Meet GunFu, The New Atmospheric Project From Perth Musical Chameleon, Benjamin Witt

Meet GunFu, The New Atmospheric Project From Perth Musical Chameleon, Benjamin Witt

Featuring Witt alongside some of the city’s finest players, GunFu craft atmospheric jazzy soundscapes - check out debut single ‘Observers’ ahead of release

Image credit: Supplied

It’s always exciting news when there’s new music from Perth/Boorloo musical veteran, Benjamin Witt. For the last few decades, Witt has been a stalwart of the local scene, a masterful guitarist and extremely talented songwriter whose music has spanned a range of styles and genres. From his early band The Chemist to releasing music under his own name, or being a session muso for the likes of Empire of the Sun and Pond to his current solo project, Romeo Walker, Witt has a knack for crafting music as interesting and engaging as it is memorable and catchy, balancing skill with accessibility to great effect.

Now Witt has readied his latest music endeavour - the awesomely named GunFu. Having assembled some of the town's finest players, with Ben Vanderwal on drums, Marc Earley on bass guitar, Jayden Blockley on saxophone and Harry Mitchell on keys, Witt holds things down on electric guitar. With styles influenced by jazz, West African, Cuban and experimental elements, the band masterfully interprets Witt’s compositions of harmonious tapestries of sound.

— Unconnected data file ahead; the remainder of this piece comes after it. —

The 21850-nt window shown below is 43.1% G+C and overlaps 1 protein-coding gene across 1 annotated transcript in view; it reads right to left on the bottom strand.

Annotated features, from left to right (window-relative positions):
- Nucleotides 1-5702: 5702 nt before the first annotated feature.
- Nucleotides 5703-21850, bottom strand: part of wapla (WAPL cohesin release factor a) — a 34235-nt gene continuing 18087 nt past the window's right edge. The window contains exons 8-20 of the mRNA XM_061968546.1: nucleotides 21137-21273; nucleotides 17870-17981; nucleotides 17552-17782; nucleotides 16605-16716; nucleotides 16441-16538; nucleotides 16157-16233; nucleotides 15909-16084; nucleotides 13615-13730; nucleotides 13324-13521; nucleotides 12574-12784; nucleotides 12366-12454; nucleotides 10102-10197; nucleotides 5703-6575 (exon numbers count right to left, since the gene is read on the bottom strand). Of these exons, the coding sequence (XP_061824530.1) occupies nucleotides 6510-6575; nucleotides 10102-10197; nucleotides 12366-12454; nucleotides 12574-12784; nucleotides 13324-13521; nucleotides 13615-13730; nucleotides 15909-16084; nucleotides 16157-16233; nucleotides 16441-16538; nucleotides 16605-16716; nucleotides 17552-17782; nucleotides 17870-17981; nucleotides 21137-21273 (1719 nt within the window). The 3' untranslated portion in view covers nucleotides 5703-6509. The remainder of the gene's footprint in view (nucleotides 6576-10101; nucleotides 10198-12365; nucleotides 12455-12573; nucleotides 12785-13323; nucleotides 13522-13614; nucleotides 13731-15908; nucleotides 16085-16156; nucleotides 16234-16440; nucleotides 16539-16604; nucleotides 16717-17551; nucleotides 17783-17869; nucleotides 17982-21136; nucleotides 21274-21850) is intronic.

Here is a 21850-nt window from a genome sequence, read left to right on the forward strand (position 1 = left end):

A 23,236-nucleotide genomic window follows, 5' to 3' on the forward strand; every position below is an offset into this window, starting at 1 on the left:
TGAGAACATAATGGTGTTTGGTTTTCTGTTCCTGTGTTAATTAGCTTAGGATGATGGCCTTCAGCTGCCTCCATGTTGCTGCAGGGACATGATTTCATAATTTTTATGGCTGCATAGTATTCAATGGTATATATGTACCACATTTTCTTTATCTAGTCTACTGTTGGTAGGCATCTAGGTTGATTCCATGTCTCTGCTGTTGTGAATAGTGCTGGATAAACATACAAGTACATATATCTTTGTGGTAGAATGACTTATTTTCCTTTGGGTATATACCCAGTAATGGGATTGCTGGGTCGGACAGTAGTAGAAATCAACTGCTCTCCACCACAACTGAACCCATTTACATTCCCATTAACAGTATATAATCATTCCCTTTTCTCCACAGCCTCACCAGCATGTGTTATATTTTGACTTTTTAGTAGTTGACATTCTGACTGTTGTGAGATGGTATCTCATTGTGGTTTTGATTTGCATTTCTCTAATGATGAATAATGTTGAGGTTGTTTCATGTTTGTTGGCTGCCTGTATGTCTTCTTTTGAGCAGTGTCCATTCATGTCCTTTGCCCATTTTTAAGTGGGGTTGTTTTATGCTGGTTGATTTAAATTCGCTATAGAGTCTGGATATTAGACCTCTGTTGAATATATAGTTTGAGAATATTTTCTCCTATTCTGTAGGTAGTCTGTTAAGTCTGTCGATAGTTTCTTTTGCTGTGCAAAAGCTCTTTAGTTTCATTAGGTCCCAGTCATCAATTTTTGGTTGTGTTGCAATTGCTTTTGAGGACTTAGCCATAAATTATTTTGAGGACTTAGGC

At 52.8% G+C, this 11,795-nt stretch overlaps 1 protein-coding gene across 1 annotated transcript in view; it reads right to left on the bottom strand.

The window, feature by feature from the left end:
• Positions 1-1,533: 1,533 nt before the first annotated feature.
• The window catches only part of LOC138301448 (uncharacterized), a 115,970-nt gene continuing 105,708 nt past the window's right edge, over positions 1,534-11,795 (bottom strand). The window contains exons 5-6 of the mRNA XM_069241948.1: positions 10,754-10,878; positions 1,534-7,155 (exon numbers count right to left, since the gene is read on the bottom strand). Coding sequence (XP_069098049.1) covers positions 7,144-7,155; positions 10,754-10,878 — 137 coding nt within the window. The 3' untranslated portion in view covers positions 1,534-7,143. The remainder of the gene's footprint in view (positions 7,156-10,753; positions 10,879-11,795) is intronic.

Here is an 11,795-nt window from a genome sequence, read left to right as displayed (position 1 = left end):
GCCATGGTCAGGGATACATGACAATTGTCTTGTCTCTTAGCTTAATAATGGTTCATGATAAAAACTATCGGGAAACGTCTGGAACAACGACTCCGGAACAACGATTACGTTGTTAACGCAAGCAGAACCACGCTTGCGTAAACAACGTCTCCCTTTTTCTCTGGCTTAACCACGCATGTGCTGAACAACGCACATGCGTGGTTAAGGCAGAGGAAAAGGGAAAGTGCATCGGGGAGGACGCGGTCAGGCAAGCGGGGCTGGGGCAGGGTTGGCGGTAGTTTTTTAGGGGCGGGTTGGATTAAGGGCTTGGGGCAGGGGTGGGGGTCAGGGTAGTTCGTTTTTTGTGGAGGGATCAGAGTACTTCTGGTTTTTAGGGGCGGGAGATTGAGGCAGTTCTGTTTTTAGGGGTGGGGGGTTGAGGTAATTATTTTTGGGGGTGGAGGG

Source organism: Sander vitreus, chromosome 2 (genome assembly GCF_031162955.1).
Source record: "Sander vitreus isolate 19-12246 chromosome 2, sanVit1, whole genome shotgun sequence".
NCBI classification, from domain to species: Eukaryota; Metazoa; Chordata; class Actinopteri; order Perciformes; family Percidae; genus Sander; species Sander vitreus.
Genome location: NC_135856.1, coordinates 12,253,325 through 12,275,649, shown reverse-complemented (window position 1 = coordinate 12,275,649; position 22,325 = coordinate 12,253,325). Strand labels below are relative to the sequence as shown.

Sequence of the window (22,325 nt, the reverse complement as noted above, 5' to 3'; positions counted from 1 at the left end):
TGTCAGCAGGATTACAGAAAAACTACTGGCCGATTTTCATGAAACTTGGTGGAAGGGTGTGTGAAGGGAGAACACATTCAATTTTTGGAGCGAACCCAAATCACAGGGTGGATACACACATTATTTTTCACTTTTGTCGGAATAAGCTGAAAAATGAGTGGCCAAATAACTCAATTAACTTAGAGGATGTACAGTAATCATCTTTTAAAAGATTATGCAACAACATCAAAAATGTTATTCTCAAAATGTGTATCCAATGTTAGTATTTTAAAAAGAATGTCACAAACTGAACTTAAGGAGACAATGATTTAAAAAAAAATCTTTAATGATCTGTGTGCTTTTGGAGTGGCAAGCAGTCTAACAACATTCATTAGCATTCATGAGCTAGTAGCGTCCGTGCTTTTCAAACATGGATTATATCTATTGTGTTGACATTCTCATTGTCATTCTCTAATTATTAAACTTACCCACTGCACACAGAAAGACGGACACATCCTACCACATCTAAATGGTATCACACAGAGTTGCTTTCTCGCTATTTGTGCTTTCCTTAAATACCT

The first taste of GunFu comes in the form of Observers, out February 16 but premiering on Pilerats today. An incredibly smooth cut, Observers is a mellow, exploratory, instrumental earworm, showcasing each player's skill, featuring some show-stealing sax lines from Blockley on both Tenor and Soprano sax. Observers comes alongside a music video from the band’s forthcoming album recording session, taking us behind the scenes into how such gorgeous music is tracked in a live studio setting.

With an album set for release later in the year and an upcoming live show at The Ellington on March 12, we checked in with Witt to get the lowdown on all things GunFu as we premiere Observers:

Congrats on the new project! What led you to form this new group of heavy hitters?

Thanks man.

I've made several song based records and all the sounds and parts are inevitably obliged to be in service of the vocal, so I felt the urge to have an instrumental project where I didn't have to implement that form of restraint. I wanted to improvise with great players and explore musical ideas that aren't necessarily conducive to song form. I had recently started doing some work with Ben Vanderwal & Harry Mitchell, so I developed the audacity to ask such amazing players to lend their talents to GunFu. Marc and I have been really good friends since we were teenagers and Jayden was recommended by Ben. I'm super lucky to have this calibre of players interpret the work and provide their musical fingerprints.